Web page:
Last week, I took my granddaughter and her best friend to the local swimming pool. The aroma of bacteria-killing chemicals assaulted us as we entered the pool area. Within about a half hour, one of the girls came to me.

“Do my eyes look red,” she asked.

A few minutes later, we picked up our gear and went home. It’s a little less fun swimming in water that makes your eyes burn.

Granddaughter Ari  is more into physical stuff than her elder cousin. She likes bicycle riding and wading in streams, finding snails and snatching lightning bugs in mid-flight. We lay on the hammock one recent evening and watched a couple bats flutter around for their evening meals.

“Do they bite,” Ari asked.

“Not unless you catch one,” I said, “but you can’t.”

Bats are extremely good at catching, and possibly even better at remaining uncaught.

And Ari likes swimming. It is great fun sitting at poolside, watching her toss a set of plastic sinking torpedoes into the water, then dive down to find them. It is even more fun to get in with her and take turns, each of us scattering the toys for the other to find and retrieve.

Early in the game, it’s easy, but the longer she is in the water, the more difficult it gets. A concrete swimming hole full of chemical-laced water is not easy on the eyes. It’s not easy on anything, though I suppose it helps keep swimming goggle makers from the unemployment line.

A few years ago I wrote a story about a brand of commercial apple sauce, which was treated to such a degree that the company spokesman proudly proclaimed it incapable of supporting life.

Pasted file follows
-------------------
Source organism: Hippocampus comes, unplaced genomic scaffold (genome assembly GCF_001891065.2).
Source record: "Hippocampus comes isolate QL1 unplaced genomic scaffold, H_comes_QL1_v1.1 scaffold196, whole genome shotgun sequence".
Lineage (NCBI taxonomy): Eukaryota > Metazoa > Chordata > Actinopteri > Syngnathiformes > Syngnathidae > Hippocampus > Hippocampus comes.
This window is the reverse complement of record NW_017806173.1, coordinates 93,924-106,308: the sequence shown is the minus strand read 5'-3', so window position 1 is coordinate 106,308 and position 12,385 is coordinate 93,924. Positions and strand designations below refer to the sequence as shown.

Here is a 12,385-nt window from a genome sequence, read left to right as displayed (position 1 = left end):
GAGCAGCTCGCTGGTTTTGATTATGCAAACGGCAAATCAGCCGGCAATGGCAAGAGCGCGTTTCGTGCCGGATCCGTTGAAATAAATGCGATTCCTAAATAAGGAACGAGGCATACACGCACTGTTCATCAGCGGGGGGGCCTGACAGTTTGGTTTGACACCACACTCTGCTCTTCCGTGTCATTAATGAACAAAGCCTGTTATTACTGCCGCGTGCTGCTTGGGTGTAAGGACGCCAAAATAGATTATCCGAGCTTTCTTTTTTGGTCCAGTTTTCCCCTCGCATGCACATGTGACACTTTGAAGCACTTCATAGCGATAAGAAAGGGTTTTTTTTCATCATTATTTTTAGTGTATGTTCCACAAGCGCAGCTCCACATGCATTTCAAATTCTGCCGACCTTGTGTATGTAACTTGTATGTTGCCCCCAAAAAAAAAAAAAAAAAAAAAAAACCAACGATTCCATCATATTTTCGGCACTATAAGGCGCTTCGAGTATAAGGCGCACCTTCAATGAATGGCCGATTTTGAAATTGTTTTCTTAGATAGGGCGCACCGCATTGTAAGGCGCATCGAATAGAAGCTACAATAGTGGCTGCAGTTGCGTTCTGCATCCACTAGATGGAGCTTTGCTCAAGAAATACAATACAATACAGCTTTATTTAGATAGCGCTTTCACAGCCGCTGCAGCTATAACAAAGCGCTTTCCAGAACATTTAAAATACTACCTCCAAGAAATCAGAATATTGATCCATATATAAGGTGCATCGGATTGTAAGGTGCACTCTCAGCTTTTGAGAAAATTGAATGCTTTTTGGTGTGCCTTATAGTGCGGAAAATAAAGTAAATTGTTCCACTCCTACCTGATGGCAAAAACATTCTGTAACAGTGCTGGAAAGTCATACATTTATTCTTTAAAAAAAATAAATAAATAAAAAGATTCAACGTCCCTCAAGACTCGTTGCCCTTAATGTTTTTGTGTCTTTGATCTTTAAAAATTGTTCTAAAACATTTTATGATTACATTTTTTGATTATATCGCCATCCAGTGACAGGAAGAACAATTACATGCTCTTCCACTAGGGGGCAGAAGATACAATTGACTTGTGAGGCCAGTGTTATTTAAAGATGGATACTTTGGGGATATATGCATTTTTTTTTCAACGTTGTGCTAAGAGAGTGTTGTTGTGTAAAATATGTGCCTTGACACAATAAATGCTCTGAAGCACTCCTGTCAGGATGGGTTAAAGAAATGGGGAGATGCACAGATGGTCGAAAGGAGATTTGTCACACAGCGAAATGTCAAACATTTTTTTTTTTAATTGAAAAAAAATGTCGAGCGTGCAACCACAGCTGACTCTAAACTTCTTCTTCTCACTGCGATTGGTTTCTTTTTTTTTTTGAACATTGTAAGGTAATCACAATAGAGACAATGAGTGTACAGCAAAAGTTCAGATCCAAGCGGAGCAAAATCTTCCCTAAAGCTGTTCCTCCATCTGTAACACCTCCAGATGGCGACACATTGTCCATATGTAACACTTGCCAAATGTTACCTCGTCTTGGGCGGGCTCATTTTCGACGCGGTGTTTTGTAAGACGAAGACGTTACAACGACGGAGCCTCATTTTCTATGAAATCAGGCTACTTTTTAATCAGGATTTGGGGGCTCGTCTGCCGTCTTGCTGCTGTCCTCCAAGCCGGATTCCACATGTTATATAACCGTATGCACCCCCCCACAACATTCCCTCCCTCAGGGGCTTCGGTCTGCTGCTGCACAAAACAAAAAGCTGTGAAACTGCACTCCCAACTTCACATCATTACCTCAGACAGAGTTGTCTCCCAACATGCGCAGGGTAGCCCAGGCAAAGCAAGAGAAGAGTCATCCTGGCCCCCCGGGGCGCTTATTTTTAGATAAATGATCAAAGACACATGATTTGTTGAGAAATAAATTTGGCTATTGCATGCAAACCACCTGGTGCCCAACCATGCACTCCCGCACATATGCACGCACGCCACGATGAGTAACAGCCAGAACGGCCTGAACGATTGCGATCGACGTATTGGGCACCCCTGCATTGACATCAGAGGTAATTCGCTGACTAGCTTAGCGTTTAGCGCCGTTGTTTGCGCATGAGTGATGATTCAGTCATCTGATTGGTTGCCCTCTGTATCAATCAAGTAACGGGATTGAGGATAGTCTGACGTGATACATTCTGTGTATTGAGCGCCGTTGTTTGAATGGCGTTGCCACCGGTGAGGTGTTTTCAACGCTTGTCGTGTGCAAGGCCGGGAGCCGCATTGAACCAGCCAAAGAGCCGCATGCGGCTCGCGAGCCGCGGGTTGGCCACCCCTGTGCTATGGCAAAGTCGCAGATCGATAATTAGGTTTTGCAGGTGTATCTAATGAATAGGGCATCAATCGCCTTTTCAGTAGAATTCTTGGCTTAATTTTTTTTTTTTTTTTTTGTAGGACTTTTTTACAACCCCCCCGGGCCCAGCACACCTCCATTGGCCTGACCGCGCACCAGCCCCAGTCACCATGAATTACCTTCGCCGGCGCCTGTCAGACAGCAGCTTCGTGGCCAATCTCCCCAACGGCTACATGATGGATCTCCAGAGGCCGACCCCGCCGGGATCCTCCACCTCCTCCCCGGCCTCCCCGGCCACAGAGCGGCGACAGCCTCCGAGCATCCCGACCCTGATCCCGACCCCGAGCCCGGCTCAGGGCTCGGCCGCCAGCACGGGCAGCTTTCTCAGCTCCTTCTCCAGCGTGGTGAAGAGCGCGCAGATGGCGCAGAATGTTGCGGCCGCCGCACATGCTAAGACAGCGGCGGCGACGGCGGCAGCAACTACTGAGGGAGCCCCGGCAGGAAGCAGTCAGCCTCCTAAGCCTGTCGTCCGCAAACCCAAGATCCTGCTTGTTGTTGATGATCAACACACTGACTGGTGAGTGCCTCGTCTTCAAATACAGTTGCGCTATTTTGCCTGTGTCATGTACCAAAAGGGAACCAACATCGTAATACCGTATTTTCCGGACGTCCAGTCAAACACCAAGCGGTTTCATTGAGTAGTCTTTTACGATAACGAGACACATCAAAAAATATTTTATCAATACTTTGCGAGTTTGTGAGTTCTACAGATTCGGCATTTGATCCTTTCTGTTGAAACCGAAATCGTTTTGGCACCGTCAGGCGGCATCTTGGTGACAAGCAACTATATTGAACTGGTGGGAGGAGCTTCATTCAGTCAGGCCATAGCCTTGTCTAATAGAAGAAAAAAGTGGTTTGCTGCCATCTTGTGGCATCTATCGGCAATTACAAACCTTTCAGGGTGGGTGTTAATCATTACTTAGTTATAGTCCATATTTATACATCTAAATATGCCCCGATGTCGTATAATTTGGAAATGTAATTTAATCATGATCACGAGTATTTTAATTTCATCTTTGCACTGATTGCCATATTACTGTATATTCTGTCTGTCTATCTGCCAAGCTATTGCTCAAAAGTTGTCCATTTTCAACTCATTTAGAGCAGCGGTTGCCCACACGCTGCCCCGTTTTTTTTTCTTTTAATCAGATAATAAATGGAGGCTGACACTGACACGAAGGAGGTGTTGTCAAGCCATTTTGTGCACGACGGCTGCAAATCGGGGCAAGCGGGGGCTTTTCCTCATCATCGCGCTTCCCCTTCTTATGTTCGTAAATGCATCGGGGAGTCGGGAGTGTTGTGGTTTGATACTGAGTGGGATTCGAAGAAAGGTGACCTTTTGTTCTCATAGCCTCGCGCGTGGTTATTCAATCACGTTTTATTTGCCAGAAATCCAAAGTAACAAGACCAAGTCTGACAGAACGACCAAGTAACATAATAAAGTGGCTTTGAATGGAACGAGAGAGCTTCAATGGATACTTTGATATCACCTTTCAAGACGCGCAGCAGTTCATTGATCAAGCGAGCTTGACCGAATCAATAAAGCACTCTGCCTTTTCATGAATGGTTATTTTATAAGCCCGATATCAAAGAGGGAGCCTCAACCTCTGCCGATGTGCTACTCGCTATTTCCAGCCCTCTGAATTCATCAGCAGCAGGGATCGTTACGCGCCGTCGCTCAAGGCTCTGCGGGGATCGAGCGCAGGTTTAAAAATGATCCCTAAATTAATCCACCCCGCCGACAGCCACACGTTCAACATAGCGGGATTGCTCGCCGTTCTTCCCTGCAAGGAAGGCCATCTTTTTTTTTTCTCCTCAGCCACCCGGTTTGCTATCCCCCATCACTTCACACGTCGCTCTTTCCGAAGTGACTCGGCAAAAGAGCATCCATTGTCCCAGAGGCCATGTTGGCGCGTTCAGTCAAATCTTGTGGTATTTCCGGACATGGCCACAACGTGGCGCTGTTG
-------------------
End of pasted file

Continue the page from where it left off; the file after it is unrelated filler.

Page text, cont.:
The bottom of restaurant menus warn us that insufficiently cooked food may be hazardous to our health.

By the time much of what we partake is safe, it is not fit to eat. Or swim in.

I visited my son in Cincinnati awhile ago, and drove to the market for some “fresh” apples. When I bit into one, I discovered a strong reminiscence of a bowl of wooden fruit that decorated a dining room table of my youth. The edible fruit was in the kitchen, where everyone gathered to eat except on very special holidays, when the wooden fruit would be replaced with the best china.

There is a lake near my home – a reservoir full of clean, clear drinking water. We are not allowed to swim in it, in part, we are told, because people exude pharmaceuticals treatment plants cannot remove.

The argument almost begins to make sense, until we realize we already have the chemicals in us, much of them from drinking water someone else already has used. We ban gasoline motors from the lake, but the road grime we wash from our canoes and kayaks is probably worse than any drugs we might sweat from our bodies.

Clearly, we are part of the environment in which we live. We breath and exhale the air, drink and exude the water, and otherwise share and reshare this planet we call home.

From the perspective of a young fellow who has swum in a 500-acre wild pond, watched Common Loons “fly” underwater and swum up the entrances of beaver huts, it is easy to see why our offspring fail to discern the connection to their surroundings, from which we make every effort to pretend to keep them separated.

We keep them “safe” at home rather than afford them the opportunity to experience the forest or swim in free-flowing water?

How should they realize what we are destroying for them when they have never experienced what we had?